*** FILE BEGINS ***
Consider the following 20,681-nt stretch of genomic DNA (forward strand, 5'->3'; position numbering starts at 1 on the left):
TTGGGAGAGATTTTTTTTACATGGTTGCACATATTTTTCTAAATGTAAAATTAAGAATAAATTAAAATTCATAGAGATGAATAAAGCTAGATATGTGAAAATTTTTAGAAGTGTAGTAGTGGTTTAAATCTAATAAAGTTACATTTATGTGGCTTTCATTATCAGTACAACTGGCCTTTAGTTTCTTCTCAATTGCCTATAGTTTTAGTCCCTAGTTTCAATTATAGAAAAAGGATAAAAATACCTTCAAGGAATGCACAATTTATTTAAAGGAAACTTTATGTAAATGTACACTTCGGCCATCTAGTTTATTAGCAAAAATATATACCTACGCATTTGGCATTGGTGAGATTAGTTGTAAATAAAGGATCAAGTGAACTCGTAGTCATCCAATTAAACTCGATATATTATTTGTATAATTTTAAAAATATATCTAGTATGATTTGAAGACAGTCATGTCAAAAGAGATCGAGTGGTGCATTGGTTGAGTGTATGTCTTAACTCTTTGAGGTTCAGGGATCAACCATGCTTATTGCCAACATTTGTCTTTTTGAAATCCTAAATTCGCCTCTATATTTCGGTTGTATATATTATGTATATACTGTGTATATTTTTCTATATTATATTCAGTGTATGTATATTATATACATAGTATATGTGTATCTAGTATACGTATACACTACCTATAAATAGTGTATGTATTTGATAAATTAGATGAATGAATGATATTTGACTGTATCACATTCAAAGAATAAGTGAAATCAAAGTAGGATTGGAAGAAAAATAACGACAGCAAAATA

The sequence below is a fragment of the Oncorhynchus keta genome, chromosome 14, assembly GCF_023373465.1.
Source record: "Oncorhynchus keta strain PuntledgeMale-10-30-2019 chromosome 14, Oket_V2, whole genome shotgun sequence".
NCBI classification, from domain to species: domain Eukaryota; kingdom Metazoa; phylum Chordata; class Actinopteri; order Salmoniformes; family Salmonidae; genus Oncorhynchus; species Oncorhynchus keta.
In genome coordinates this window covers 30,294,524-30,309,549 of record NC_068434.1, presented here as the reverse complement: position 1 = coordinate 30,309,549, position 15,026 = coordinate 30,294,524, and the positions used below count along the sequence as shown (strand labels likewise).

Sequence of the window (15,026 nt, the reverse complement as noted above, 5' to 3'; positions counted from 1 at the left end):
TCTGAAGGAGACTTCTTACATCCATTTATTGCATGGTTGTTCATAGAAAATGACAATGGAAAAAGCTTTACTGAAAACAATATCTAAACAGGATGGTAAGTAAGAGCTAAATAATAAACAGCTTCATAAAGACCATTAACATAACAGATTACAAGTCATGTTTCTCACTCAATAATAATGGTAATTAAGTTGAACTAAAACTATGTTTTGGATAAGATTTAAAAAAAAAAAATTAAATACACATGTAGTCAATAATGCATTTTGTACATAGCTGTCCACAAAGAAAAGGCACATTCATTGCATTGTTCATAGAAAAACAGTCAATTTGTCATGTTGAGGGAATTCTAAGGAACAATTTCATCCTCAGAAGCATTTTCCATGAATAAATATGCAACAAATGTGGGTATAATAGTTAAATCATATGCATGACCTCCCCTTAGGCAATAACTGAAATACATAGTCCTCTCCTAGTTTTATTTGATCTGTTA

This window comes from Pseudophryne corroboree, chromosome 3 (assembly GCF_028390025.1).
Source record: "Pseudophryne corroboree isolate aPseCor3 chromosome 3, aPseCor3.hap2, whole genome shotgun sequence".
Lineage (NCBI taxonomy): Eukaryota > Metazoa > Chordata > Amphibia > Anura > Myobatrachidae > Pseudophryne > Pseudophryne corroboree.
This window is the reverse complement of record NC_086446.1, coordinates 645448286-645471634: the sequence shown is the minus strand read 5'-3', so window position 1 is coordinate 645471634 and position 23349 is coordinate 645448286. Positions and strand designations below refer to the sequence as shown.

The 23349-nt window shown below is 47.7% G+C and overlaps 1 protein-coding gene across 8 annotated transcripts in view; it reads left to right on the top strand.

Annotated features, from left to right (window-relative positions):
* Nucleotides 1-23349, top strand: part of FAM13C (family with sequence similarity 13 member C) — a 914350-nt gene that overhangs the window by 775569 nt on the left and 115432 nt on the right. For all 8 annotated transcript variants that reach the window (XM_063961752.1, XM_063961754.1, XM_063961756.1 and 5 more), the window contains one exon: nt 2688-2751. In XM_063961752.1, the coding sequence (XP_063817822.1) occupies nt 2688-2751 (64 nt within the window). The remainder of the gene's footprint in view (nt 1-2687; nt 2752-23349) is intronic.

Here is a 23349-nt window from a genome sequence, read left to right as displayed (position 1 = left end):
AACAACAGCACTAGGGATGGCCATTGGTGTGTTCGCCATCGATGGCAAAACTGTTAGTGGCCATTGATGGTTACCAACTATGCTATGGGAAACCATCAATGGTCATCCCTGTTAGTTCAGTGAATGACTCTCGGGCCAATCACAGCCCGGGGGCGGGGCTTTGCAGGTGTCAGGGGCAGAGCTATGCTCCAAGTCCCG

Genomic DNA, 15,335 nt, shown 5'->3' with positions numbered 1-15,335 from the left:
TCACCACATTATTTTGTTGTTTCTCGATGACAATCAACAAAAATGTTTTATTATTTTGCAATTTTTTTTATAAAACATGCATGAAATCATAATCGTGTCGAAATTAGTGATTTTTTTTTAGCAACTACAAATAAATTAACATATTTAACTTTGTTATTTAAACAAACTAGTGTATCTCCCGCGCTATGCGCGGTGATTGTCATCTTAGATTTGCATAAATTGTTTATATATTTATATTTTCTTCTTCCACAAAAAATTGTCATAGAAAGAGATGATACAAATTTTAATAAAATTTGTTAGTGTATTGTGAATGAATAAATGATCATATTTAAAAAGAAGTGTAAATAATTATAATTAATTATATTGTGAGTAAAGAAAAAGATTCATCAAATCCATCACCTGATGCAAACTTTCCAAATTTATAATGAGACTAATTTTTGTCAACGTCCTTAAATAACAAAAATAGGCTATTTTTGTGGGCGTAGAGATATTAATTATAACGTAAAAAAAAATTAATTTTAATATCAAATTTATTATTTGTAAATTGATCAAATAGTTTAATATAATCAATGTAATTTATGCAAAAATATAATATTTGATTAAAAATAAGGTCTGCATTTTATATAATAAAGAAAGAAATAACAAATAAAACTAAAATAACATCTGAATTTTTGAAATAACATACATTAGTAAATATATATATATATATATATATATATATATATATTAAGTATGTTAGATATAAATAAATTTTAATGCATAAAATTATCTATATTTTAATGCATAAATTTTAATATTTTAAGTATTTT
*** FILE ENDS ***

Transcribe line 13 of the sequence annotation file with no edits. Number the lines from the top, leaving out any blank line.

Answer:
The 23349-nt window shown below is 47.7% G+C and overlaps 1 protein-coding gene across 8 annotated transcripts in view; it reads left to right on the top strand.